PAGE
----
Health and care staff will be the first to receive antibody tests to check if a person has had coronavirus, after the government agreed a deal with a large pharmaceutical company.
The tests will be available on the NHS for "those who need them", No 10 said.
At the moment, the only testing available are swab tests to check if someone currently has Covid-19.
The UK-wide antibody tests will help scientists with virus research, BBC health correspondent Nick Triggle said.
It comes as the government announced on Thursday a further 338 people had died after testing positive for the virus.
The deal follows talks between the government and Swiss firm Roche.
The prime minister's official spokesman said: "The tests will be free for people who need them, as you would expect. NHS and care workers will be prioritised for the tests."
The Health Secretary Matt Hancock is expected to give more details this evening.
The coronavirus tests already available to all adults and children aged over five on the NHS involve taking a swab up the nose or from the back of the throat. These tests tell you if you currently have Covid-19.
The antibody test is a blood test that looks for antibodies in the blood to see whether a person has had the virus. Antibodies are made by our immune system as it learns to fight an infection.
However, having antibodies does not automatically mean you cannot get sick or harbour the virus and pass it on to others, says BBC health correspondent James Gallagher.
The World Health Organization says there is no evidence people who have antibodies are protected from being infected again.
Antibody testing attracts huge attention. But this development needs to be kept in context.
We still do not know how strong any antibody response is and therefore the potential for long-term immunity.
So the logic in offering it to health and care workers is to help with that research.
They will not suddenly be casting aside their PPE at work.
Instead, officials will be keeping an eye on whether those who have antibodies are at lower risk of re-infection.
The test may also help with surveillance in time.
A large sample of the population could be tested to look for signs of antibodies.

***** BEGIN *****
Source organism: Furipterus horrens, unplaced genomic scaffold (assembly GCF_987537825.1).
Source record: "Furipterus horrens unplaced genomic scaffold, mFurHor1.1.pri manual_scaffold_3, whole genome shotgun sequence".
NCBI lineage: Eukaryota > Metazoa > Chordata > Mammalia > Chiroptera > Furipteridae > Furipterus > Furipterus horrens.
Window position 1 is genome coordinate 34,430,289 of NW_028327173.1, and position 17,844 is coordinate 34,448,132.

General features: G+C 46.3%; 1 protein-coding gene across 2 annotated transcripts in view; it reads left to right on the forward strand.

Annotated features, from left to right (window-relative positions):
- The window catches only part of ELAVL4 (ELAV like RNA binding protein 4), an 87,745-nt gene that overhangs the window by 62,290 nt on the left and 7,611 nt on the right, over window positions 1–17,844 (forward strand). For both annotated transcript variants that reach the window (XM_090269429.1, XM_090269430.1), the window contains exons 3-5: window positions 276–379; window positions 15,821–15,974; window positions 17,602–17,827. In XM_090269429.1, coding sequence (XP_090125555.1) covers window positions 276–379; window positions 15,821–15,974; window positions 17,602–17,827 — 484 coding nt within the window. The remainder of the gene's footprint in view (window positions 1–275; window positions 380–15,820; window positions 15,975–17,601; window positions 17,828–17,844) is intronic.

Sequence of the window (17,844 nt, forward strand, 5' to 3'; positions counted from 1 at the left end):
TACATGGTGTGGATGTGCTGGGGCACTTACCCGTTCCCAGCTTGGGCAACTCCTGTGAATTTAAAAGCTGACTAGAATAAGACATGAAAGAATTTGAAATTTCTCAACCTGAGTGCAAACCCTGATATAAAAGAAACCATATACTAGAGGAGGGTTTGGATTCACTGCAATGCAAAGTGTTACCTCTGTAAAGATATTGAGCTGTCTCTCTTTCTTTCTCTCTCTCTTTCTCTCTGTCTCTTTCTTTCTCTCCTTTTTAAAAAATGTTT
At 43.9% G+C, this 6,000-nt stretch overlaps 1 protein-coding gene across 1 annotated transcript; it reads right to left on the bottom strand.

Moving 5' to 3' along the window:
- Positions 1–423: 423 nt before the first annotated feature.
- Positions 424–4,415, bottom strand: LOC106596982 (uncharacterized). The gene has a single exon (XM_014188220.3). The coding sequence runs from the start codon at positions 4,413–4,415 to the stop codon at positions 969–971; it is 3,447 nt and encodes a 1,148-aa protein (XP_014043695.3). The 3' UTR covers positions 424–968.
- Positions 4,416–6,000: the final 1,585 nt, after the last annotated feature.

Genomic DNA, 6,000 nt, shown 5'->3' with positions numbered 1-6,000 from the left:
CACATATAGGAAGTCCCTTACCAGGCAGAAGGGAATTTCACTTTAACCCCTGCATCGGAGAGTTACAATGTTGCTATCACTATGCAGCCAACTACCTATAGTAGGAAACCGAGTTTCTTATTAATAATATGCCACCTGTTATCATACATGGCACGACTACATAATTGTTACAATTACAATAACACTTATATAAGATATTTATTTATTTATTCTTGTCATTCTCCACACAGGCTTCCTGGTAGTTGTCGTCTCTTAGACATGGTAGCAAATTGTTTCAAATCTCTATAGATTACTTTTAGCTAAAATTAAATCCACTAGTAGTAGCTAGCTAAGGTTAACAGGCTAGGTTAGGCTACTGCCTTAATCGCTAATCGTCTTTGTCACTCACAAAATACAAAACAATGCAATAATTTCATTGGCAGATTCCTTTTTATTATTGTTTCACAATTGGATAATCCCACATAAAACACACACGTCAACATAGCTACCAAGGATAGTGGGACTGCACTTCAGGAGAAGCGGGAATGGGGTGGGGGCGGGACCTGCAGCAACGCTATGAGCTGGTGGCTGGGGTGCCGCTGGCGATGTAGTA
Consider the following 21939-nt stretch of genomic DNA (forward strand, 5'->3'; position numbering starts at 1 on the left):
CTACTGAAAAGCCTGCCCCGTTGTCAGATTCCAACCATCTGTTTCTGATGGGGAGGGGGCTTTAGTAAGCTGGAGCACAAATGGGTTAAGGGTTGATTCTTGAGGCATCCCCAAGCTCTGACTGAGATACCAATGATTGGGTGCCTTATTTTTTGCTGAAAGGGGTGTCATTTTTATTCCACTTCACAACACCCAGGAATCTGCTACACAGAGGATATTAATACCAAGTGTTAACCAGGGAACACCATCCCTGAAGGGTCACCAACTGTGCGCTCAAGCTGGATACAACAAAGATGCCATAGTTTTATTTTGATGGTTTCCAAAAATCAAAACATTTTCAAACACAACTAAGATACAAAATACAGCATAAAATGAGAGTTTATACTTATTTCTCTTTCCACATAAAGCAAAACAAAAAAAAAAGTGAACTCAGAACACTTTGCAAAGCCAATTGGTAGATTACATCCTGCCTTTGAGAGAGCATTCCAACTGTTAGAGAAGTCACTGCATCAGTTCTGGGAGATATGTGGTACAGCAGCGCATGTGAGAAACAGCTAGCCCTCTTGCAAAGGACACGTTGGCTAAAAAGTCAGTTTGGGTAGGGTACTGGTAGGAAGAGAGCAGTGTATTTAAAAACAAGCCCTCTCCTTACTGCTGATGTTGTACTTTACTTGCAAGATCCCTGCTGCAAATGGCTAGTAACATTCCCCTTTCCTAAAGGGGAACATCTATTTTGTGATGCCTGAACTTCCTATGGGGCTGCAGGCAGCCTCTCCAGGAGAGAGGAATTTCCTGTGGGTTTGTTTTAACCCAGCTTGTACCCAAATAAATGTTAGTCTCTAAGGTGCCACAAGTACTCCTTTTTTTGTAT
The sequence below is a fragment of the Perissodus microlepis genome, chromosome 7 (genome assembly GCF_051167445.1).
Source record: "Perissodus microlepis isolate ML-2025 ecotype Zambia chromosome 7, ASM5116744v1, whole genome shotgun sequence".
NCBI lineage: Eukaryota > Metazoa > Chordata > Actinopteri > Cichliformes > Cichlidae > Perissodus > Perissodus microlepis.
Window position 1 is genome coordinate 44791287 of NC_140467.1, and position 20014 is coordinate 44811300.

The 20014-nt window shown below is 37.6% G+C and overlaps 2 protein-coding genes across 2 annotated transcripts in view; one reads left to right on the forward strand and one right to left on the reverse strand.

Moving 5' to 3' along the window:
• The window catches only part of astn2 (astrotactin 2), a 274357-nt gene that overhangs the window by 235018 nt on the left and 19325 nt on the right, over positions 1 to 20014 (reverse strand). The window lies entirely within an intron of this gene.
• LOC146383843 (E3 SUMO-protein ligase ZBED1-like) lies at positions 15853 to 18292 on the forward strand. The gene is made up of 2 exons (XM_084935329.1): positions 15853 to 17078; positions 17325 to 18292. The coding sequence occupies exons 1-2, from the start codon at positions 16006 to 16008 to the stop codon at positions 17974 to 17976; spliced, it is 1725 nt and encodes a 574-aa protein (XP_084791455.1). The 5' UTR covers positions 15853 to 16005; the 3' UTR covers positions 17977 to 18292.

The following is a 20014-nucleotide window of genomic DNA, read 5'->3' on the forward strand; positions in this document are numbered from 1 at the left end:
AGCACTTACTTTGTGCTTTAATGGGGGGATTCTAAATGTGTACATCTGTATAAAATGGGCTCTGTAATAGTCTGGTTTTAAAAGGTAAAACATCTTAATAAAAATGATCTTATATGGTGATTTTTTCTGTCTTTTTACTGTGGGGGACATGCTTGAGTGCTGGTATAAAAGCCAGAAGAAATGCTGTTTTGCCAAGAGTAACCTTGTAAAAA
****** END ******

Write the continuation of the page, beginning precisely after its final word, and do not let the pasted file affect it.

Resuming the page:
One of the great unknowns is just how many people have been infected but have not developed symptoms.
It comes after NHS England's medical director Prof Stephen Powis cautioned people against using antibody tests which are being sold by some retailers.
On Wednesday, Superdrug became the latest business - and first High Street retailer - to offer the antibody test. The kit costs £69 and buyers need to take a blood sample at home, which is sent off to a lab for testing.
Public Health England approved Roche's antibody test last week, calling it a "very positive development".
The government previously spent a reported £16m buying antibody tests which later proved to be ineffective.
Public Health England said experts at the government's Porton Down facility had evaluated the Roche test.
Roche found that if someone had been infected, it gave the correct result 100% of the time.
If someone had not caught coronavirus then it gave the correct result more than 99.8% of the time.
It means fewer than two in 1,000 healthy people would be incorrectly told they had previously caught the coronavirus.
Health minister Edward Argar previously said the tests would mainly be used on those in the NHS and social care settings to begin with.
It comes as the NHS Confederation, which represents health service trusts, warned that time was running out to finish a test, track and trace strategy. It warned a contact tracing system was critical to prevent a second wave of the virus.
Northern Ireland already has a telephone contact tracing system in place, while the Scottish government is currently trialling one. The Welsh government wants its "test, trace, protect" programme operational by the end of May.
In England, Prime Minister Boris Johnson said 25,000 contact tracers, able to track 10,000 new cases a day, would be in place by 1 June.
Contact tracing identifies those who may have come into contact with an infected person and warns them via phone, email or an app.
Meanwhile, lockdown restrictions in Scotland are likely to be relaxed slightly from next Thursday.
First Minister Nicola Sturgeon said the first phase will include allowing people to meet outside with people from one other household.
But schools - which are planned to begin a phased reopening from 1 June in England - will not reopen until the school new year begins on 11 August.
Content available only in the UK
In other developments:
- The number of virus cases worldwide has passed five million
- According to new figures, the number of cases in the community in England is relatively stable with one in 400 people infected
- The Welsh government has been reported to the Equality and Human Rights Commission over testing in care homes being "too slow"
- Also in Wales, maximum penalties for breaching lockdown will rise to £1,920
- Northern Ireland's education minister Peter Weir has said the reopening of schools will begin for "key cohort years" in August, followed by a phased provision for all pupils in September
- EasyJet will require all passengers and cabin crew to wear face masks when it restarts a small number of routes on 15 June
- Soap Emmerdale has started a "phased return to filming", with new episodes to show characters dealing with the lockdown